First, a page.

- Latin: panes propositionis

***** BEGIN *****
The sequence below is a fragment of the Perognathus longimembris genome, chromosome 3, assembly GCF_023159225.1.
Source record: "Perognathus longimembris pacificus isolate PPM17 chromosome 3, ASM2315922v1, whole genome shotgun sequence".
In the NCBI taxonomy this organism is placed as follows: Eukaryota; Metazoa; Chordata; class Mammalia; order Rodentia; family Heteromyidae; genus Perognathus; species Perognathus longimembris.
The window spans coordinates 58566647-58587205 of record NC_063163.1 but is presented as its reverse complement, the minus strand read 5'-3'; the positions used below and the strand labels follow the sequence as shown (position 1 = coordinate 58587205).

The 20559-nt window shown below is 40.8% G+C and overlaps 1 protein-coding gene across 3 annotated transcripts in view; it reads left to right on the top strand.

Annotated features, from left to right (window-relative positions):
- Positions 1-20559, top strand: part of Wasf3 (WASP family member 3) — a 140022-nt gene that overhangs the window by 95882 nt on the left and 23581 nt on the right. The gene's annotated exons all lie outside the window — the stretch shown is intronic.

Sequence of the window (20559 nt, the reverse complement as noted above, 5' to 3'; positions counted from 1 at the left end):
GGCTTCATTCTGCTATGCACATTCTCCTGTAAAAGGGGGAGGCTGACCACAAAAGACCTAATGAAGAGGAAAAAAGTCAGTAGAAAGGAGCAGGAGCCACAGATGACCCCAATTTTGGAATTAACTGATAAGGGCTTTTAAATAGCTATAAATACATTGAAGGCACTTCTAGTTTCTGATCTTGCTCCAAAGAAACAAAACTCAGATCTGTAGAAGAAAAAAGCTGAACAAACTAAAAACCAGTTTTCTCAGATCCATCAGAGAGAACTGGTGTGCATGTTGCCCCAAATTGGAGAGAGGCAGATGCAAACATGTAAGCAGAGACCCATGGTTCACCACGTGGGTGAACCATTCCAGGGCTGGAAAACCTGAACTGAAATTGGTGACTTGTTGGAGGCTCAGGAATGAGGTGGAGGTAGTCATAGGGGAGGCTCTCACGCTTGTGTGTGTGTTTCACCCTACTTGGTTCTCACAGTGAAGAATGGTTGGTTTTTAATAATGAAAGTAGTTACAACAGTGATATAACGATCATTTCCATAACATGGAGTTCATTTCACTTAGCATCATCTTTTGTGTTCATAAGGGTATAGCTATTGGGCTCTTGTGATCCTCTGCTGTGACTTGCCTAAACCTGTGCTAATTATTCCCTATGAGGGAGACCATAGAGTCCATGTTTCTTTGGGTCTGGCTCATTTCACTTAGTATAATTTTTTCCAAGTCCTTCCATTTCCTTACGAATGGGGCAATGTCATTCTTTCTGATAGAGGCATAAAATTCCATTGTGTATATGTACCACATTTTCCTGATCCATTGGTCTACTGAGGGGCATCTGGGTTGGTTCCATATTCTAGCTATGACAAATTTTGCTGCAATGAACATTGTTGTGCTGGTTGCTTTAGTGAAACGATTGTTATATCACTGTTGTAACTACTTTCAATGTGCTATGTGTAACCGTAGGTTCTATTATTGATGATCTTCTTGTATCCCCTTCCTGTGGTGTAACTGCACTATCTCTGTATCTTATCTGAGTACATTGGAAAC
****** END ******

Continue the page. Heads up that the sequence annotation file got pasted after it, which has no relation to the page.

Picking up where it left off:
The expression might perhaps be better rendered “loaves set forth”; it is also found under the forms “holy” or “hallowed bread,” or “bread of the presence” (1 Kings 21), “continual bread” (Numbers 4: Hebrew version). It refers to twelve loaves of unleavened bread, made each of two-tenths of an epha (four-fifths of a peck) of the finest flour, set in two piles (Leviticus 24) upon an altar-like table placed along the north wall of the holy place (3 Kings 7). Early in post-exilic times their preparation was the office of the sons of Caath, one of the Levitical guilds (1 Par., 9). Every sabbath fresh loaves were brought in (Leviticus 24), half of the stale loaves being given to the outgoing, and the other half to the incoming order of priests, who ate them within the sacred precincts (according to the Talmud). This institution, admirably suited to an agricultural community, was obviously intended as a perpetual expression of the gratitude of the people to God for the produce of the earth.